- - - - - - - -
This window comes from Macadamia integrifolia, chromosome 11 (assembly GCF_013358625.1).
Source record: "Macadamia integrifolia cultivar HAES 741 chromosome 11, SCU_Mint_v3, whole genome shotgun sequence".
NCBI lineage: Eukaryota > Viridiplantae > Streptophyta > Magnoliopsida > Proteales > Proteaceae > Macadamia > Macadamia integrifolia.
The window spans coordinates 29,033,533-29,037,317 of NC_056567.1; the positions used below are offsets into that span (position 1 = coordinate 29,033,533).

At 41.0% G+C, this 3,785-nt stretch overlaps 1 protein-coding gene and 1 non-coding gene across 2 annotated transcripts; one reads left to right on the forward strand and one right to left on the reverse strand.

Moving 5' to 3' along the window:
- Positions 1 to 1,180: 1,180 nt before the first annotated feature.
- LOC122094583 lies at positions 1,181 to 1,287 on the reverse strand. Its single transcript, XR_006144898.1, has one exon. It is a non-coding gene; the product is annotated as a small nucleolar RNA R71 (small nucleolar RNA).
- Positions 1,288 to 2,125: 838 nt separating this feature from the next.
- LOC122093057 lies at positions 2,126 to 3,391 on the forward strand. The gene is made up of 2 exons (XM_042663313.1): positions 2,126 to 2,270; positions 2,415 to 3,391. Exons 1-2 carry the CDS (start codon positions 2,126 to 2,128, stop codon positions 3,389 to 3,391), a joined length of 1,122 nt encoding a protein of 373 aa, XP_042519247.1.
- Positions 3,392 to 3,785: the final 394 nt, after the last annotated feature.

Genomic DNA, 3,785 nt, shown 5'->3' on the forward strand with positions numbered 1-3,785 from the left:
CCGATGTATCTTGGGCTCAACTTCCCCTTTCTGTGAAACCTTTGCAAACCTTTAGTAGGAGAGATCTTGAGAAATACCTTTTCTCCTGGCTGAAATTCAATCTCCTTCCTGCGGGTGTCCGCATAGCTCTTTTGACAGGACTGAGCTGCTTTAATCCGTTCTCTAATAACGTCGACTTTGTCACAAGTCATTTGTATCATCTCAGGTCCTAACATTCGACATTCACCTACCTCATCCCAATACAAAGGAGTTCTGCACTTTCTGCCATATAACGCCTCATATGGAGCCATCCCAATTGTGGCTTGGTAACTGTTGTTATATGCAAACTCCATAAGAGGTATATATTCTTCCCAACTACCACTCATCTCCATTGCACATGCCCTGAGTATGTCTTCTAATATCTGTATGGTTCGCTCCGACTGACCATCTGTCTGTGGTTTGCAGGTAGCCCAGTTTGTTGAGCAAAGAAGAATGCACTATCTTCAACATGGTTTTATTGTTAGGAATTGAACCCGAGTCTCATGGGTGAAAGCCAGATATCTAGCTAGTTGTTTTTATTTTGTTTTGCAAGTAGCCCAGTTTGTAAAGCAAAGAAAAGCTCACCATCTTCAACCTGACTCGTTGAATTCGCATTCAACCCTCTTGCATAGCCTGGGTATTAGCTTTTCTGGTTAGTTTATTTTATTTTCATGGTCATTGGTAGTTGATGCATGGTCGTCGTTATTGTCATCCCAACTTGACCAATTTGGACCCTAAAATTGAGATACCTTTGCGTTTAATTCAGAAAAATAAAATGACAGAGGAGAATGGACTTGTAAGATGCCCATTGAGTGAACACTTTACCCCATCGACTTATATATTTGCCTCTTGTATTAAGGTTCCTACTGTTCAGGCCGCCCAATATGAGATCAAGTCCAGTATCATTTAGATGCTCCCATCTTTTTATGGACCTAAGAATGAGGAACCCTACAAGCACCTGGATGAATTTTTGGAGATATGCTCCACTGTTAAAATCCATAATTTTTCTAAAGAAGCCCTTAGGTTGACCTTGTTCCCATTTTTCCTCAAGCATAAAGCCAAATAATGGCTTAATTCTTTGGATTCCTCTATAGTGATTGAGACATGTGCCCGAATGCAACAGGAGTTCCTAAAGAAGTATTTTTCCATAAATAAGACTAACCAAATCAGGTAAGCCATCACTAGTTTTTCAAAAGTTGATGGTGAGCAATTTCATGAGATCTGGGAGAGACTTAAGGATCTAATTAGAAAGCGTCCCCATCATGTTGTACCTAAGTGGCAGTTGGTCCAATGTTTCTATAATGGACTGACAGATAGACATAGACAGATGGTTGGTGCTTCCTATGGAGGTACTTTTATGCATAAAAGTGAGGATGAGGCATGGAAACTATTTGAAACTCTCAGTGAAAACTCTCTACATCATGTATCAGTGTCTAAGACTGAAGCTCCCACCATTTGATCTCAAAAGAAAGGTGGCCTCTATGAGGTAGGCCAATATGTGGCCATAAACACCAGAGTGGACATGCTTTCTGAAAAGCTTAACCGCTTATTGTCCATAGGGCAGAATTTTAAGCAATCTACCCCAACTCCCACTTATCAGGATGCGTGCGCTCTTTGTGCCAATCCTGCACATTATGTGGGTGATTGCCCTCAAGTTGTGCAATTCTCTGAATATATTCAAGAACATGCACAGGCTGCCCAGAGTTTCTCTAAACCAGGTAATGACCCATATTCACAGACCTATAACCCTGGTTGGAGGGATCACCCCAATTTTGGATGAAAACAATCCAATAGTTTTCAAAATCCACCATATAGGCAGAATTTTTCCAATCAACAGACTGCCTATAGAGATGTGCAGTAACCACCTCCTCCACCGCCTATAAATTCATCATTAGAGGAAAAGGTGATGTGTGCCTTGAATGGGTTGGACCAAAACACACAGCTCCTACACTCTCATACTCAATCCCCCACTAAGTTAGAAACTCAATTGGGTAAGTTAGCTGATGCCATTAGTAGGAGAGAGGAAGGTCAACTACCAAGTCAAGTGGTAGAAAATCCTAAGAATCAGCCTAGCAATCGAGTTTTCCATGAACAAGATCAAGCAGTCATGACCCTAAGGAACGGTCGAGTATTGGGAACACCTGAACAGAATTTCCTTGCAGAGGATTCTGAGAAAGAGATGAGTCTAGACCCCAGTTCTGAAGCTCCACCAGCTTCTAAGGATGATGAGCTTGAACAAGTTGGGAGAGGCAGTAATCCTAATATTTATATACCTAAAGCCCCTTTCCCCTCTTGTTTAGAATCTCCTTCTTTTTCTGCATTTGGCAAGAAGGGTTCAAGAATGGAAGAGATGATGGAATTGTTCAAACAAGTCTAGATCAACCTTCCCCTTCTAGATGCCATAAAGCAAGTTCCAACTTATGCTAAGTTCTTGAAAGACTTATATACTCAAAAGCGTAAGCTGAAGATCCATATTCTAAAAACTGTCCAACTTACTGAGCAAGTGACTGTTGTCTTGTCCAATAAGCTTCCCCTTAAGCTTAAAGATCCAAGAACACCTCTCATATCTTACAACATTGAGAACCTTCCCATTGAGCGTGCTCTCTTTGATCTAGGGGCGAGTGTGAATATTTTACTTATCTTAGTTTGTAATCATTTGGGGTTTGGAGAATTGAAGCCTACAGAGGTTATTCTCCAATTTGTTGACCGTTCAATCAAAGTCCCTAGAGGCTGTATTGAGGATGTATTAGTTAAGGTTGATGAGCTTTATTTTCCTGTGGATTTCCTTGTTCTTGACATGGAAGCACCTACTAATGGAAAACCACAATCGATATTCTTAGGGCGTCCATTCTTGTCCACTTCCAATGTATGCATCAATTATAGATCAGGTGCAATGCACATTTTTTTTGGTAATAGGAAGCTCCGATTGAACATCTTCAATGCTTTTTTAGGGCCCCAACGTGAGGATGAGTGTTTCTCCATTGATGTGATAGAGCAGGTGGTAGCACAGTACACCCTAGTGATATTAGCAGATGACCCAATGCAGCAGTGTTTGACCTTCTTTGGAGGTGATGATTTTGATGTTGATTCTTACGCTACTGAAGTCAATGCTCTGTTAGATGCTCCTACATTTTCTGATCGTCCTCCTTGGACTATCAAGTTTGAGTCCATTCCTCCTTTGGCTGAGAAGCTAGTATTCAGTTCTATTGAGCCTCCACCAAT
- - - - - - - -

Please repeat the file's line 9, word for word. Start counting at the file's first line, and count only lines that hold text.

- Positions 1,288 to 2,125: 838 nt separating this feature from the next.